3131 Nassau St, Suite 101
Everett, WA 98201
Fax (425) 258-6933
515 Minor Ave Suite 240
Seattle WA 98104
Our Seattle Office is for Consultation Only
What Is Ankle Instability?
Ankle instability is a “giving way” feeling that one feels on the outside of the ankle. This feeling will often force the patient to constantly guard the ankle with muscle splinting to avoid spraining the ankle.
This condition generally develops after repeated ankle sprains. Usually the “giving way” occurs while walking or doing other activities, but is usually aggravated with walking on uneven ground.
Ankle instability usually develops following an ankle sprain that has not adequately healed or was not rehabilitated completely. When an ankle is sprained, the ankle ligaments are torn or stretched. The result is a progressive loss of balance. In mild cases, proper rehabilitation is needed to strengthen the muscles around the ankle and “retrain” the tissues within the ankle that affect balance. Otherwise further ankle sprains will persist.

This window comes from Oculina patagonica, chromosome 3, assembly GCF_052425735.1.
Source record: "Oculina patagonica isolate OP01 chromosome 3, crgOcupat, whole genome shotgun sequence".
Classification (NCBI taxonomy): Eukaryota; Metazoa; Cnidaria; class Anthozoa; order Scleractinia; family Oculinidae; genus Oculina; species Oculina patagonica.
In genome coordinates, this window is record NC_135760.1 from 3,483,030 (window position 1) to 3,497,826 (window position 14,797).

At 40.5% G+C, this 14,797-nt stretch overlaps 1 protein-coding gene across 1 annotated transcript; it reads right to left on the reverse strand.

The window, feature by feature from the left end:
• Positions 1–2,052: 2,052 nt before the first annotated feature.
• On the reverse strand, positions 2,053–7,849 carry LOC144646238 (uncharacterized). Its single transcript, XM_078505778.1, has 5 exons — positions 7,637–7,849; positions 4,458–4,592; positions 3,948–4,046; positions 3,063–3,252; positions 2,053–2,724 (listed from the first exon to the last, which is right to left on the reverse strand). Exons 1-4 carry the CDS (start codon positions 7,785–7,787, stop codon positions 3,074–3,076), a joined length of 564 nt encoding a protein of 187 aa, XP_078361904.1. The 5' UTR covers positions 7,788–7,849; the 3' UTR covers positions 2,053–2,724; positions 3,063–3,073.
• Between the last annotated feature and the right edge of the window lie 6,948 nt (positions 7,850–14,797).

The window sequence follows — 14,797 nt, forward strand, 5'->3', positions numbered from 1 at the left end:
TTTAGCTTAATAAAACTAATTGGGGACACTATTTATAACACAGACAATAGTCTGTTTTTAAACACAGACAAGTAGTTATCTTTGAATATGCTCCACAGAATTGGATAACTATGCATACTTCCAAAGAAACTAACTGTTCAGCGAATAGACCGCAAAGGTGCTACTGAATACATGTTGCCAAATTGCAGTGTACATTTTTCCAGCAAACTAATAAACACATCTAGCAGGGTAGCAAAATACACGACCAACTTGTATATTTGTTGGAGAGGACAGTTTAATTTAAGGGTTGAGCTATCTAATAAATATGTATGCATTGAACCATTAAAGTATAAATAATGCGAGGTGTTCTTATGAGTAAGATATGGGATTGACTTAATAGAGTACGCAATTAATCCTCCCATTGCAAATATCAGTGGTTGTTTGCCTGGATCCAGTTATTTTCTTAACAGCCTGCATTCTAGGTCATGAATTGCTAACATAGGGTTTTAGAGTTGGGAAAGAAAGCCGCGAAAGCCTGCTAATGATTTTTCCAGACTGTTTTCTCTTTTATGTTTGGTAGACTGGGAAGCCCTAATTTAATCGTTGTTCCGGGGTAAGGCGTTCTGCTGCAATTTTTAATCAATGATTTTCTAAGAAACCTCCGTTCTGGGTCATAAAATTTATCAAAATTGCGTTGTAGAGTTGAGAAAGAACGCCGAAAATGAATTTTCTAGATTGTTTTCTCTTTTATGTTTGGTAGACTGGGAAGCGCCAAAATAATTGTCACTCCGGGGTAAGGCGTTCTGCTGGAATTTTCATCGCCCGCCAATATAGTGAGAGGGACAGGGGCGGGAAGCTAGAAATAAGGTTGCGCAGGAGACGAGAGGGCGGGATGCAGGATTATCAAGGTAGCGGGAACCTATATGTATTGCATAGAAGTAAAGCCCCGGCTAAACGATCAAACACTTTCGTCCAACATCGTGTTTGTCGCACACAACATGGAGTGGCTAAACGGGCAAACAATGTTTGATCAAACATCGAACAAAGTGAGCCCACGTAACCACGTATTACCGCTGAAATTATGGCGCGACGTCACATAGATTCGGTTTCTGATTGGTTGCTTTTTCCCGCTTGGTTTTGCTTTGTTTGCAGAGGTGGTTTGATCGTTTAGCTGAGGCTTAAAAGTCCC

As ligament function is compromised, the ankle joint can start to degenerate. This at first may result in ankle spur formation of minor cartilage injury that is localized. If the ankle instability lasts for years to decades end stage arthritis can develop.
The condition is fairly early to evaluate and confirm the diagnosis. Clinical examination combined with x-rays will usually allow the condition severity to be determined. If conservative treatments are not successful in controlling the instability, then surgical intervention can be performed to repair or reconstruct the ligaments. In cases of instability with end stage arthritis, then ankle fusion or ankle replacement is a consideration.